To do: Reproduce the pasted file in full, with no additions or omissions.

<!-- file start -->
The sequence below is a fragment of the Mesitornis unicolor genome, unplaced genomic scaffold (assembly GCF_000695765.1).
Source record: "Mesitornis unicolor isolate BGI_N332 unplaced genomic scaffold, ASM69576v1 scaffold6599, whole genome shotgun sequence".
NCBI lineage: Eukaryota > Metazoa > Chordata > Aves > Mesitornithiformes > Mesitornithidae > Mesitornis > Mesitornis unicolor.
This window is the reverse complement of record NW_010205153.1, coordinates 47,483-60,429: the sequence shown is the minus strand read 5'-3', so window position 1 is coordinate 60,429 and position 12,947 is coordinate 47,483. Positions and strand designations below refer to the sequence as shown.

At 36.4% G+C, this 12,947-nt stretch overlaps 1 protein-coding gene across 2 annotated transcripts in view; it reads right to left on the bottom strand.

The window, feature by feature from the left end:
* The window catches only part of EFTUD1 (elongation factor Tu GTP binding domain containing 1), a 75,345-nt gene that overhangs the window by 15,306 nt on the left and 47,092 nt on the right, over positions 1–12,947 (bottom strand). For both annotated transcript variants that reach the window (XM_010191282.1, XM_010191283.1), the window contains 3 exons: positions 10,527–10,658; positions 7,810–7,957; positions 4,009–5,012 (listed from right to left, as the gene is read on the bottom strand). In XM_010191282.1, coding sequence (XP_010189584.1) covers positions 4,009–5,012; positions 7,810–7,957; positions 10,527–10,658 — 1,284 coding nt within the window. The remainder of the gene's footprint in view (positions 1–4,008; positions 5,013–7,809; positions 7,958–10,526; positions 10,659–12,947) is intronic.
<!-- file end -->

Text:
The sequence below is a fragment of the Mesitornis unicolor genome, unplaced genomic scaffold (assembly GCF_000695765.1).
Source record: "Mesitornis unicolor isolate BGI_N332 unplaced genomic scaffold, ASM69576v1 scaffold6599, whole genome shotgun sequence".
NCBI lineage: Eukaryota > Metazoa > Chordata > Aves > Mesitornithiformes > Mesitornithidae > Mesitornis > Mesitornis unicolor.
This window is the reverse complement of record NW_010205153.1, coordinates 47,483-60,429: the sequence shown is the minus strand read 5'-3', so window position 1 is coordinate 60,429 and position 12,947 is coordinate 47,483. Positions and strand designations below refer to the sequence as shown.

At 36.4% G+C, this 12,947-nt stretch overlaps 1 protein-coding gene across 2 annotated transcripts in view; it reads right to left on the bottom strand.

The window, feature by feature from the left end:
* The window catches only part of EFTUD1 (elongation factor Tu GTP binding domain containing 1), a 75,345-nt gene that overhangs the window by 15,306 nt on the left and 47,092 nt on the right, over positions 1–12,947 (bottom strand). For both annotated transcript variants that reach the window (XM_010191282.1, XM_010191283.1), the window contains 3 exons: positions 10,527–10,658; positions 7,810–7,957; positions 4,009–5,012 (listed from right to left, as the gene is read on the bottom strand). In XM_010191282.1, coding sequence (XP_010189584.1) covers positions 4,009–5,012; positions 7,810–7,957; positions 10,527–10,658 — 1,284 coding nt within the window. The remainder of the gene's footprint in view (positions 1–4,008; positions 5,013–7,809; positions 7,958–10,526; positions 10,659–12,947) is intronic.